Pilgrimage, Parameters and Playbars  

So is it a progress bar, scrub bar or play bar? 
Well, that forum feed seemed to quite nicely answer the 'Googled' question: "What is that bar thing called at the bottom of a video that lets you skip to a selected part of it?"  
Unfortunately, the make-up of the internet's user interface has a habit of being slightly less straight forward than this. Take Vimeo (a video hosting site) with its decision to refer to the "scrubbing bar" as a "play bar", which is no doubt short for "player bar". 
But why do I care about this menial term? Well, firstly it creates some satisfying plosive alliteration in the title of this project, and second of all, Vimeo has solidified a position as the contemporary art's industry standard for hosting video online.  
Scenario 1: 
You visit an artist's website - or perhaps an online exhibition, click play on a video, and find out that it has no scrubbing bar. (It's likely that you have in fact just done that very thing with my video above.) 
You are forced to watch the video from start to finish, with no chance to skip forward, you have no choice but to give up your predetermined right to control internet-based video content (shock horror I know). 
If you happen to be one of those frustrated with having to encounter such an obstacle to your day, I will let you into a little secret, by opening the video full screen on a mobile device you should be able to escape these freedom grabbing settings and be reunited with your wedded play bar thanks to a loophole in mobile web interaction*. This 'hack' does assume that the artist has left the full-screen button on the video, if not then I'm sorry I couldn't have been of more help to you. 
* This refers to videos hosted on Vimeo. Also please don't hold me to this in all cases, I'm not a technology expert. 
Scenario 2 (Pt. i): 
Another day, you are scrolling your social media feed on your phone and decide to follow a link to another online exhibition. This time however, the artist has really been out to ruin your day from before you even made it onto the website. 
What results, lies in wait for the moment you try to reach the page from your phone, when a "for desktop viewing only" message greets you. Oh bugger... Just a few lines of code have stood between a convenient digital pathway initiated by your spur of the moment intrigue, and a disgruntled "urgh" as you reach for that dastardly laptop across the room to complete your digital journey.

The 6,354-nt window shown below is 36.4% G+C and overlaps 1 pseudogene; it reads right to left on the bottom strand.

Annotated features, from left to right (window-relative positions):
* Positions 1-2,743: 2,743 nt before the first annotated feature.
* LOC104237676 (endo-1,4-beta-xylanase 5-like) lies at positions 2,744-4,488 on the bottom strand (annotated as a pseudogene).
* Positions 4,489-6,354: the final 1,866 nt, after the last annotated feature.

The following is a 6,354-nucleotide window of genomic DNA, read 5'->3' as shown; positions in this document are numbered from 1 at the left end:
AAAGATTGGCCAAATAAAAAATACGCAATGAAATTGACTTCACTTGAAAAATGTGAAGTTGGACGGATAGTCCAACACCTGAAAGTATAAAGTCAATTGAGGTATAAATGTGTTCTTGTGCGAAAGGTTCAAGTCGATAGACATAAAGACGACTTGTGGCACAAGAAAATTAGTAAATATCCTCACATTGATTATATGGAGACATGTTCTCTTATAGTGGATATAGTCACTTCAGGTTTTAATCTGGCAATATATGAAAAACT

The phenomenon of the "Link-In-Bio": 
Whilst I didn't want to be quite as disruptive to your day as Scenario 2 (Pt. i) outlined, I gave an entry level taste of this situation to some of the visitors travelling this site. 
My chosen volunteers were those of you who entered this page via the Digital Artist Residency Instagram Linktree on a mobile device (during February 2021). 
A 20 second pause seemed just enough to disrupt your seamless Instagram browsing experience, and to all of you who entered this site in any other way, the above video shows what they encountered... 
Scenario 2 (Pt. ii): 
So you've persevered and succumbed to opening up your laptop after being denied access to the site on your phone, but there may be times when the artist has still not finished making your life a pain. 
Upon re-entering the URL on your laptop (or perhaps more likely 're-Googling' the page) your slow WIFI* now struggles to load the page as you remain optimistic that you have done all that is required to reach the site. 
"For Google Chrome only."  
This is a particular nuisance if you have to then download a new browser, if for instance you only have Safari (the macOS default) installed. You've got off lightly if all you need to do is copy the URL across to Chrome as it was already installed. 
* Just to be clear i'm not assuming you have slow WIFI – this was just for dramatic effect. 
So far you've come across a couple of scenarios on this page, but how common are they? You will find that the lack of a video play bar is a fairly common device, but may be pleased to find out that the mobile and browser restrictions outlined are currently far less common in the mainstream interface between art and the internet. What's more, when you do happen to encounter such obstacles, they often tend to be clearly signposted to prevent such shocks to the user experience as described in the scenarios above.